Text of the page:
Canada’s Food Guide Update

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The Canadian government recently released the updated version of Canada’s Food Guide, which hasn’t been updated for over a decade. Many people took part in the consultations and provided feedback on the proposed guidelines. It was noted that reports that have been funded by industry were not included in the research.

There are many important positive messages that are illuminated in this report such as:
-Being mindful of your eating habits
-Nutritious foods can reflect cultural preferences and food traditions
-Eating with others can bring enjoyment to healthy eating and can foster connections between generations and cultures
-Food choices can have an impact on the environment.
The guide does, however, encourage to consume protein foods, and to include plant-based protein more often. Some plant-based protein sources include ancient grains, legumes, seeds and nuts, nutritional yeast, spirulina and soy-based foods such as tempeh, tofu, and edamame. I wonder how many people can actually consume these plant-based proteins? From this list, I know that we would not be able to consume ancient grains, legumes as well as soy-based foods due to food sensitivities. Consuming ancient grains cause digestive distress” for some folks. If your digestive system is impaired, it impacts all of your body systems.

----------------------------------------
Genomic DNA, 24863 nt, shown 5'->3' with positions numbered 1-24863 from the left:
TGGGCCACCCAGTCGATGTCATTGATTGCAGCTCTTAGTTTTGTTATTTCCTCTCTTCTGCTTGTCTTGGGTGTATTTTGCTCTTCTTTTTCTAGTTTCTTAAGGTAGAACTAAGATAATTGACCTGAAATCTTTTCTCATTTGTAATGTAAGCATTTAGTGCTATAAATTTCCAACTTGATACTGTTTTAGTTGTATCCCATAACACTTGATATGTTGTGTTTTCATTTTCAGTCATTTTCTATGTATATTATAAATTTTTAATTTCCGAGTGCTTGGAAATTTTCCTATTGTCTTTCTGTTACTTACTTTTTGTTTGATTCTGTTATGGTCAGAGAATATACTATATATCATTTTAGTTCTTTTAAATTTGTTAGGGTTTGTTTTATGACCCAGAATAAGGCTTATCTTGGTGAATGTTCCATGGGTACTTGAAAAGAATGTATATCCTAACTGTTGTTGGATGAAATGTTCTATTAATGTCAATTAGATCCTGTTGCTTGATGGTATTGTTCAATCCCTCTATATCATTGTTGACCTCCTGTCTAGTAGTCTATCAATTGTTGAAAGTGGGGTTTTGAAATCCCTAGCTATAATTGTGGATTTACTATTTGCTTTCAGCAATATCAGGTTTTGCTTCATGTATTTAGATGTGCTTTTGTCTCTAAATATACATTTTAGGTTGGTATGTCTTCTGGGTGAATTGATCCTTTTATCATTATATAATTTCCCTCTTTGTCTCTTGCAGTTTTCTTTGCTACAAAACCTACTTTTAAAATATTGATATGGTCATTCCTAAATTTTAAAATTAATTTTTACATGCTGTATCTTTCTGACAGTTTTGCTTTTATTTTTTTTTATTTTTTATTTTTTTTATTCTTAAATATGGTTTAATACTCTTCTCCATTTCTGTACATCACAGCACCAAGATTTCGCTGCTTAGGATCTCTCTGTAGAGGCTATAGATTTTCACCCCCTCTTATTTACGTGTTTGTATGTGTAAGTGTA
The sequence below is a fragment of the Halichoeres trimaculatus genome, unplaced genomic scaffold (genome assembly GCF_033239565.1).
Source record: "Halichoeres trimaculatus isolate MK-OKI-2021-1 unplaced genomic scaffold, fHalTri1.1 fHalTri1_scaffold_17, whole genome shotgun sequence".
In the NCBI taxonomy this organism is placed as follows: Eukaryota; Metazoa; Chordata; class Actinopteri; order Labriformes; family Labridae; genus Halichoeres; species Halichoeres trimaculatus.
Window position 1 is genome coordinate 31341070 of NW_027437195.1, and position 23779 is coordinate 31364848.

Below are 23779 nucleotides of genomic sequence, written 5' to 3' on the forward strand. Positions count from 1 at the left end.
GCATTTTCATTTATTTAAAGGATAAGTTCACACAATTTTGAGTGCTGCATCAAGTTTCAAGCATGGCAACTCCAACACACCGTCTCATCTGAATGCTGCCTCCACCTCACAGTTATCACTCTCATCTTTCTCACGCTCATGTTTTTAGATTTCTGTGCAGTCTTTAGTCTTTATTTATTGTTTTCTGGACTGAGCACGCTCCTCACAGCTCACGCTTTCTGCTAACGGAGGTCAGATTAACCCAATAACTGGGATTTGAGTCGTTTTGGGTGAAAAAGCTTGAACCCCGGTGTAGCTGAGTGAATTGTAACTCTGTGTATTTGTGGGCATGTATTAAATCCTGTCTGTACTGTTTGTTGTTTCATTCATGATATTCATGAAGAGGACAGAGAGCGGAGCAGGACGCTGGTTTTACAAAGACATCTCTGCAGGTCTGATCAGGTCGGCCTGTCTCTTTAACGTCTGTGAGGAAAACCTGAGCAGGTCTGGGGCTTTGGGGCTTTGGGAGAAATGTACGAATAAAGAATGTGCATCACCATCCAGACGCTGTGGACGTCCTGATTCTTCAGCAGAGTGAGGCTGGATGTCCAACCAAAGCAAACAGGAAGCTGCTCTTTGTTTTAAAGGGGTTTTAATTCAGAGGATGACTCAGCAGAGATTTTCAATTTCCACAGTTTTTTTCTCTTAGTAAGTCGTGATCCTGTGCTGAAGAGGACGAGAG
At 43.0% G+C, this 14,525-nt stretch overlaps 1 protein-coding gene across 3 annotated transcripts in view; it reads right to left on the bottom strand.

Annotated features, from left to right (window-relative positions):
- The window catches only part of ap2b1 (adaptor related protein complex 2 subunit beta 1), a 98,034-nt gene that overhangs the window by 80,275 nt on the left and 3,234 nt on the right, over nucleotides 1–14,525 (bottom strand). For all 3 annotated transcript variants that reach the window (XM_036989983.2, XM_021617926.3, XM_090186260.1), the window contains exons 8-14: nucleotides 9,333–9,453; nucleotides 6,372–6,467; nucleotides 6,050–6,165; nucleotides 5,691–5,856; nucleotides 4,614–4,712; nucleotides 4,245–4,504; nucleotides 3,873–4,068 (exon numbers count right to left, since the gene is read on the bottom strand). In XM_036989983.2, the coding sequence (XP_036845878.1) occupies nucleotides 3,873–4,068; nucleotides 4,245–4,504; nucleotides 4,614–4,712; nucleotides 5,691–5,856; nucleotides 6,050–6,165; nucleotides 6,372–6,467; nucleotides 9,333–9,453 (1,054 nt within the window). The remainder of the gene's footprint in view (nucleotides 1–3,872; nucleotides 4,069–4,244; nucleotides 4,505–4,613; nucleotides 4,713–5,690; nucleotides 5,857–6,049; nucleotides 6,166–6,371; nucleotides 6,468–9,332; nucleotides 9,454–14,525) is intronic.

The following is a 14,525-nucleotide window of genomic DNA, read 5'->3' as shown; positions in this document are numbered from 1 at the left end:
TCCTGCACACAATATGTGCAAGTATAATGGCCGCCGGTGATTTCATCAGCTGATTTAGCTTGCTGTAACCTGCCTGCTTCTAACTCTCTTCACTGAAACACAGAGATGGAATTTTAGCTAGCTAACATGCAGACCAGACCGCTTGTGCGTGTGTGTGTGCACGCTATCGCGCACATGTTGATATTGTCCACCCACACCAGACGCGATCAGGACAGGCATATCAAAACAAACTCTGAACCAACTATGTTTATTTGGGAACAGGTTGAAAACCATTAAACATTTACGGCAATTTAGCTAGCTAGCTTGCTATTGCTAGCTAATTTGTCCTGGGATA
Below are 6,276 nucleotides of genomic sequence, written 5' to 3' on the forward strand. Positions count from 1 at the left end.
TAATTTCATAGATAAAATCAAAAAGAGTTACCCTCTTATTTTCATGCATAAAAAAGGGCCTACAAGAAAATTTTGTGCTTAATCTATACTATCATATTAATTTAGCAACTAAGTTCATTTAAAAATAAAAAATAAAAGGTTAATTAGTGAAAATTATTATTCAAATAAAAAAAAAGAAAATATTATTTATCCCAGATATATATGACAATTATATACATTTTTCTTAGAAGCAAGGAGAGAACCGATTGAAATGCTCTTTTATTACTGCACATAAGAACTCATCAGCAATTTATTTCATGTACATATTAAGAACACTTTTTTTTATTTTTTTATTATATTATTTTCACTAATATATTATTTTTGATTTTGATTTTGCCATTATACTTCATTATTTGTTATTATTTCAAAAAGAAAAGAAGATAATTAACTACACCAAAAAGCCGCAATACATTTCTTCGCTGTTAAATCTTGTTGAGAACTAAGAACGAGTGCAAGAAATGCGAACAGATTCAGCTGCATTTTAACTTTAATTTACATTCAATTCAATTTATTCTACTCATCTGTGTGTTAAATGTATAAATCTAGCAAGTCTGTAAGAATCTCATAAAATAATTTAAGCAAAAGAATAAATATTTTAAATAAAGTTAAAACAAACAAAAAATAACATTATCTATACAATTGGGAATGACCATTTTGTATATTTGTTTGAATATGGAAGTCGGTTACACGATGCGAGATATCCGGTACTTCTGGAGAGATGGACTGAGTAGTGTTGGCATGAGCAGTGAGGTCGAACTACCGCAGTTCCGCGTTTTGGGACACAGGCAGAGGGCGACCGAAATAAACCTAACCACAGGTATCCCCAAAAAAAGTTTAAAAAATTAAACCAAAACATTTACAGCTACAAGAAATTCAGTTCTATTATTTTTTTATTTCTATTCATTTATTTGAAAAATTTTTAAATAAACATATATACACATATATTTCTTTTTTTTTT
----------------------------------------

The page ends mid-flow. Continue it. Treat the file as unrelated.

There is no mention in the guide about alternative flours such as almond flour. The guide mentions unsweetened coconut milk, but does not encourage coconut oil as it is a saturated fat. Instead, the guide suggests to replace foods with high saturated fats with unsaturated fats (nuts, seeds and avocados).

The greatest lesson that I have learned through my nutritional studies is that we are unique – what works for one may or may not work for someone else. Genetics plays a factor in how foods are metabolized. Although the guide has made many improvements, the bottom line is that there is no “one size fits all”.

Healthy Comforts – A collection of over 150 recipes that are free from gluten, dairy, grains, soy and refined sugar. By Lena Ferrara, C.I. and Melinda Rapallo-Ferrara, MEd.

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